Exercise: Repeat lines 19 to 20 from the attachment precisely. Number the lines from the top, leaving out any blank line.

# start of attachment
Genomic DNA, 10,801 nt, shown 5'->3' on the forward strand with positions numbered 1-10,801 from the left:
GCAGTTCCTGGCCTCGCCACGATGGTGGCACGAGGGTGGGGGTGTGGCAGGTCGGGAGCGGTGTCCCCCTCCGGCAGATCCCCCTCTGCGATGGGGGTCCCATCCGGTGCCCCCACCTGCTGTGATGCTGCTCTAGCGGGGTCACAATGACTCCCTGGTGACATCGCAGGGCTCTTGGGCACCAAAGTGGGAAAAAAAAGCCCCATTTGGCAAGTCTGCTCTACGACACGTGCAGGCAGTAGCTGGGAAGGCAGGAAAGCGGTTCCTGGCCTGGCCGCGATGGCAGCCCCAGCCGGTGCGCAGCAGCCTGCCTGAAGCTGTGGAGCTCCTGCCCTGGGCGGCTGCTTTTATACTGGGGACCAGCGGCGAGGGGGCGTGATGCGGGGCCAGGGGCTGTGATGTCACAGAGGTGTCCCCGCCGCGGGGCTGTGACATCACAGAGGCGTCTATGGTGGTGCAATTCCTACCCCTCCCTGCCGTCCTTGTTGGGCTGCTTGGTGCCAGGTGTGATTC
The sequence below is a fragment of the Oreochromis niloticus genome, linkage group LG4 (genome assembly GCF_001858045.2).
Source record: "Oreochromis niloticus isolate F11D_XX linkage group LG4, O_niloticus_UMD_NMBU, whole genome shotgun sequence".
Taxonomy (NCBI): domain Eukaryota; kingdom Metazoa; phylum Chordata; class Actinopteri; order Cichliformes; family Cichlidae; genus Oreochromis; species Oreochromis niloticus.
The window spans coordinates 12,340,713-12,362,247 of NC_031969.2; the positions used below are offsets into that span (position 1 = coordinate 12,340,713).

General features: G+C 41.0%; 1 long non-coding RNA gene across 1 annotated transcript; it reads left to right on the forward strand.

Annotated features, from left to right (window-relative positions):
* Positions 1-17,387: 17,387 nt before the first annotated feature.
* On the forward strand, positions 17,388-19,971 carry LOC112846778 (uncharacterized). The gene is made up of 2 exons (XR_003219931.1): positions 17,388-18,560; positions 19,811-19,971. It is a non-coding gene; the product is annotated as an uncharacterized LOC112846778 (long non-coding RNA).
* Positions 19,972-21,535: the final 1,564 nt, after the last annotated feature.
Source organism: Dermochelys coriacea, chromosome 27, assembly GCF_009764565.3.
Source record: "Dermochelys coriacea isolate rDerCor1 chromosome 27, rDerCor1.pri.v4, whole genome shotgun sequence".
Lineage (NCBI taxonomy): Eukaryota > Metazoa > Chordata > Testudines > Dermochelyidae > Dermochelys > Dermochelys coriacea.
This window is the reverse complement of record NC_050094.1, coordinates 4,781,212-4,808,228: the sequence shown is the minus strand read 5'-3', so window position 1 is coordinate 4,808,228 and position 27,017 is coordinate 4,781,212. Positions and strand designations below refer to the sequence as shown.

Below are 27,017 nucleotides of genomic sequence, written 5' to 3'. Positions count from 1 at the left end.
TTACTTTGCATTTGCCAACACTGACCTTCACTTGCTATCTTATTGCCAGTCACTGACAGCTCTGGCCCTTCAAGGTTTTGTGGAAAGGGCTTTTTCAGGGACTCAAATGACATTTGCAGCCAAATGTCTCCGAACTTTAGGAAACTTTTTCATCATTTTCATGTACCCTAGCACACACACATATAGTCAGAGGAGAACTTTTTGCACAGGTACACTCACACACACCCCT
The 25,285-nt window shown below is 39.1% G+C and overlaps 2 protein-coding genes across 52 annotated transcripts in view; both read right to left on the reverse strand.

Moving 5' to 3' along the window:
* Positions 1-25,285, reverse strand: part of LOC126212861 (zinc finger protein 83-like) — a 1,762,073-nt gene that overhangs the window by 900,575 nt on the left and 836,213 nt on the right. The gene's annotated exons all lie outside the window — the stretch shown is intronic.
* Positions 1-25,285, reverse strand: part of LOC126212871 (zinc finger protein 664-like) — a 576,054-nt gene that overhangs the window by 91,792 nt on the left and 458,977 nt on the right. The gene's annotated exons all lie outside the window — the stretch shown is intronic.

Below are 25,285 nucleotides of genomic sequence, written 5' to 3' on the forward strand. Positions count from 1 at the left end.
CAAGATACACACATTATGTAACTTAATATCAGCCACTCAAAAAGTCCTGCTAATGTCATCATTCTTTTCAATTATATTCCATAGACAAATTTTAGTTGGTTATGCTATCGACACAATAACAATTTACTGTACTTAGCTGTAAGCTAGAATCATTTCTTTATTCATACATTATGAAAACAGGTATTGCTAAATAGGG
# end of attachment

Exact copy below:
Moving 5' to 3' along the window:
* Positions 1-25,285, reverse strand: part of LOC126212861 (zinc finger protein 83-like) — a 1,762,073-nt gene that overhangs the window by 900,575 nt on the left and 836,213 nt on the right. The gene's annotated exons all lie outside the window — the stretch shown is intronic.